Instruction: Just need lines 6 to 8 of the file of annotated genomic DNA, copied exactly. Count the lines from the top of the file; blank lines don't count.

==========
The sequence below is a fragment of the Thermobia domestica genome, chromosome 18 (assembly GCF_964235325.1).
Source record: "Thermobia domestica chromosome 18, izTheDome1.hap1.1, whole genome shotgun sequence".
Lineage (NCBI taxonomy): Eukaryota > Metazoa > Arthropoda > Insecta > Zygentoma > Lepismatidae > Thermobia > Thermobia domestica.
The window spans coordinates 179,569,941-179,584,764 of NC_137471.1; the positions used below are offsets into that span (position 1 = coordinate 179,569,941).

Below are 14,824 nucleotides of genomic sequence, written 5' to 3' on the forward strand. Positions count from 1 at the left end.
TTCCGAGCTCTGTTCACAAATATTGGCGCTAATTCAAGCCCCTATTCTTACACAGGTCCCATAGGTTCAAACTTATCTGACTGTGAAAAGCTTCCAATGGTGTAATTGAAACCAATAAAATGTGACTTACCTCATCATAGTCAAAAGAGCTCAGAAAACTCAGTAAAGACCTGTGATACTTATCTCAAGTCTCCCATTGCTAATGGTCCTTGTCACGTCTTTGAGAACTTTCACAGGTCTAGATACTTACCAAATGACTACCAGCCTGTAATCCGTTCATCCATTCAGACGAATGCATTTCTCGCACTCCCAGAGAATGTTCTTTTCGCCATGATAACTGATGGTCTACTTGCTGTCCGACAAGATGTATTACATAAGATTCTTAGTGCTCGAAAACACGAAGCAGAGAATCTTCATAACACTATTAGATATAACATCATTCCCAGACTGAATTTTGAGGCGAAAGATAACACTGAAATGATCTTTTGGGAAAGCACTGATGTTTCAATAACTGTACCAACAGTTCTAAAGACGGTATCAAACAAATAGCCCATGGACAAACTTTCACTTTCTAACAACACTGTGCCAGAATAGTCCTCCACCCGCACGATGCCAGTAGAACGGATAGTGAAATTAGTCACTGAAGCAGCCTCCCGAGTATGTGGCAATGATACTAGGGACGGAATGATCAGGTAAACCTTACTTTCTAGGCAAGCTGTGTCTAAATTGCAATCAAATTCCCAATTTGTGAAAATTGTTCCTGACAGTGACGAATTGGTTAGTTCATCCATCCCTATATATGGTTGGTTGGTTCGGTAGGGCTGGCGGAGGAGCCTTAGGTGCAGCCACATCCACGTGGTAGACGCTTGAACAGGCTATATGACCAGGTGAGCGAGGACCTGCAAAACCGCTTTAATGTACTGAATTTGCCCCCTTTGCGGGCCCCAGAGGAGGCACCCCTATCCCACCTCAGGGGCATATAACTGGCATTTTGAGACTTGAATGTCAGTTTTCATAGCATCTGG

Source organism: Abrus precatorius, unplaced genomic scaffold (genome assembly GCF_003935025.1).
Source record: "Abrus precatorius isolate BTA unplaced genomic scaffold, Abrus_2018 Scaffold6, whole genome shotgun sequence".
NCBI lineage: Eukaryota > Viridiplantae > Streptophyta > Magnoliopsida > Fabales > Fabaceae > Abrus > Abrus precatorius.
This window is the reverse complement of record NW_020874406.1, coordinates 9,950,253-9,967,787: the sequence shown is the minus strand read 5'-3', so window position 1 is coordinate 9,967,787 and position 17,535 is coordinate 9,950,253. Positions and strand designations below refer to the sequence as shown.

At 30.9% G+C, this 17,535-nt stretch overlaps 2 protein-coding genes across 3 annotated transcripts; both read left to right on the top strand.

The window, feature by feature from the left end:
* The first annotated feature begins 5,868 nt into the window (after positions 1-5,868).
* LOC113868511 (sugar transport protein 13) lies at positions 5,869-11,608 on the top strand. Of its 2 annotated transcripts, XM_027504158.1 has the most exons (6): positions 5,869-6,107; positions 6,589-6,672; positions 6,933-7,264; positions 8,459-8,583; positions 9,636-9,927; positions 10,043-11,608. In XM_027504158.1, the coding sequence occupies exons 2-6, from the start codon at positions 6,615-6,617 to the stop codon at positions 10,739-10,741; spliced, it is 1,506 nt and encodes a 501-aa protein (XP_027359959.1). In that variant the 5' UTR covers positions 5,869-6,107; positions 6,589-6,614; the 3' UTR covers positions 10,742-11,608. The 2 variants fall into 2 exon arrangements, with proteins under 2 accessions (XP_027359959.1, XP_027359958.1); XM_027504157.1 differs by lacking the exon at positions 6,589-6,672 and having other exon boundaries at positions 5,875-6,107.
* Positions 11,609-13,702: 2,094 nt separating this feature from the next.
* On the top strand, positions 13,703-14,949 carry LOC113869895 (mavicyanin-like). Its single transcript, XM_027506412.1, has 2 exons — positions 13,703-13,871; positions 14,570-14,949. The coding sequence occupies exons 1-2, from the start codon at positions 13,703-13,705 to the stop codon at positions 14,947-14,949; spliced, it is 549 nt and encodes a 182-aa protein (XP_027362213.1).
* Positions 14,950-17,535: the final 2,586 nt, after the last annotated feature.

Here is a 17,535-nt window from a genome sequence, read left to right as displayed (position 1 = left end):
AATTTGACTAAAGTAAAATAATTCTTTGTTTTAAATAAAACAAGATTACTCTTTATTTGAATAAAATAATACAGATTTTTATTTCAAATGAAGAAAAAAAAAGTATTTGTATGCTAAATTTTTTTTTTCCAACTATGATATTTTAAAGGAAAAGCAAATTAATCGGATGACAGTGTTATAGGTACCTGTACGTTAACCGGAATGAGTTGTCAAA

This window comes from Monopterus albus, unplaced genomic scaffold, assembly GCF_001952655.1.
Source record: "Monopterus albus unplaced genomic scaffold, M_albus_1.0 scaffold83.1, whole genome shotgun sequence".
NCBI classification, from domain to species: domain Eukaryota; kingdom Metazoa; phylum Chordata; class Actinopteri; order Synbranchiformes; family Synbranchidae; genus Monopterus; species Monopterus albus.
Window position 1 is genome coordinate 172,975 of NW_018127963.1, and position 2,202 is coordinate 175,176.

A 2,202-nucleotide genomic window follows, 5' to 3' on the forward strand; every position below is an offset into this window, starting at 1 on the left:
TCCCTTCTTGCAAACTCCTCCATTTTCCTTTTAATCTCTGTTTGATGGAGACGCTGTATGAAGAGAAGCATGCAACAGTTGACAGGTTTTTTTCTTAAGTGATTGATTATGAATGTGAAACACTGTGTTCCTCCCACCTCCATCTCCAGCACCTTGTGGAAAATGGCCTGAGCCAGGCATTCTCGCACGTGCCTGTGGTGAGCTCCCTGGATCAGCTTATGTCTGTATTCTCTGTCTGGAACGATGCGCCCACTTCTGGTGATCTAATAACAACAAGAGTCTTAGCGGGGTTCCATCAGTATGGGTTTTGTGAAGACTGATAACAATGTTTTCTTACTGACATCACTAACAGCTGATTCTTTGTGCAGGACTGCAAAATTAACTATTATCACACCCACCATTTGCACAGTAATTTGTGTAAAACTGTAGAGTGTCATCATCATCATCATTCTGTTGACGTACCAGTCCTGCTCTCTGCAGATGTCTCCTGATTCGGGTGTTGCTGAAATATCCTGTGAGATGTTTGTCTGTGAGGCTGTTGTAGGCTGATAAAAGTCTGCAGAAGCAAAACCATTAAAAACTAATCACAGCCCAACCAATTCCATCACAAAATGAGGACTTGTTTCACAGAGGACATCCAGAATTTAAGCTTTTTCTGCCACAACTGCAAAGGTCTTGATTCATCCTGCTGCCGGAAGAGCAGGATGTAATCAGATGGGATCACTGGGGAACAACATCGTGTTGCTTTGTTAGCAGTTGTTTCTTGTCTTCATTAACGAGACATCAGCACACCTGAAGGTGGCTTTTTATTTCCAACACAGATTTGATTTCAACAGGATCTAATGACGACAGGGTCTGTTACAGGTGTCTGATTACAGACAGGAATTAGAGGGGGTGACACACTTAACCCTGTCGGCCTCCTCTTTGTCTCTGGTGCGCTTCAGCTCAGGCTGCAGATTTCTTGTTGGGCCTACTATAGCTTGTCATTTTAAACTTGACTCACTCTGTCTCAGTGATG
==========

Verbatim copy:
TTCCGAGCTCTGTTCACAAATATTGGCGCTAATTCAAGCCCCTATTCTTACACAGGTCCCATAGGTTCAAACTTATCTGACTGTGAAAAGCTTCCAATGGTGTAATTGAAACCAATAAAATGTGACTTACCTCATCATAGTCAAAAGAGCTCAGAAAACTCAGTAAAGACCTGTGATACTTATCTCAAGTCTCCCATTGCTAATGGTCCTTGTCACGTCTTTGAGAACTTTCACAGGTCTAGATACTTACCAAATGACTACCAGCCTGTAATCCGTTCATCCATTCAGACGAATGCATTTCTCGCACTCCCAGAGAATGTTCTTTTCGCCATGATAACTGATGGTCTACTTGCTGTCCGACAAGATGTATTACATAAGATTCTTAGTGCTCGAAAACACGAAGCAGAGAATCTTCATAACACTATTAGATATAACATCATTCCCAGACTGAATTTTGAGGCGAAAGATAACACTGAAATGATCTTTTGGGAAAGCACTGATGTTTCAATAACTGTACCAACAGTTCTAAAGACGGTATCAAACAAATAGCCCATGGACAAACTTTCACTTTCTAACAACACTGTGCCAGAATAGTCCTCCACCCGCACGATGCCAGTAGAACGGATAGTGAAATTAGTCACTGAAGCAGCCTCCCGAGTATGTGGCAATGATACTAGGGACGGAATGATCAGGTAAACCTTACTTTCTAGGCAAGCTGTGTCTAAATTGCAATCAAATTCCCAATTTGTGAAAATTGTTCCTGACAGTGACGAATTGGTTAGTTCATCCATCCCTATATATGGTTGGTTGGTTCGGTAGGGCTGGCGGAGGAGCCTTAGGTGCAGCCACATCCACGTGGTAGACGCTTGAACAGGCTATATGACCAGGTGAGCGAGGACCTGCAAAACCGCTTTAATGTACTGAATTTGCCCCCTTTGCGGGCCCCAGAGGAGGCACCCCTATCCCACCTCAGGGGCATATAACTGGCATTTTGAGACTTGAATGTCAGTTTTCATAGCATCTGG

Source organism: Abrus precatorius, unplaced genomic scaffold (genome assembly GCF_003935025.1).
Source record: "Abrus precatorius isolate BTA unplaced genomic scaffold, Abrus_2018 Scaffold6, whole genome shotgun sequence".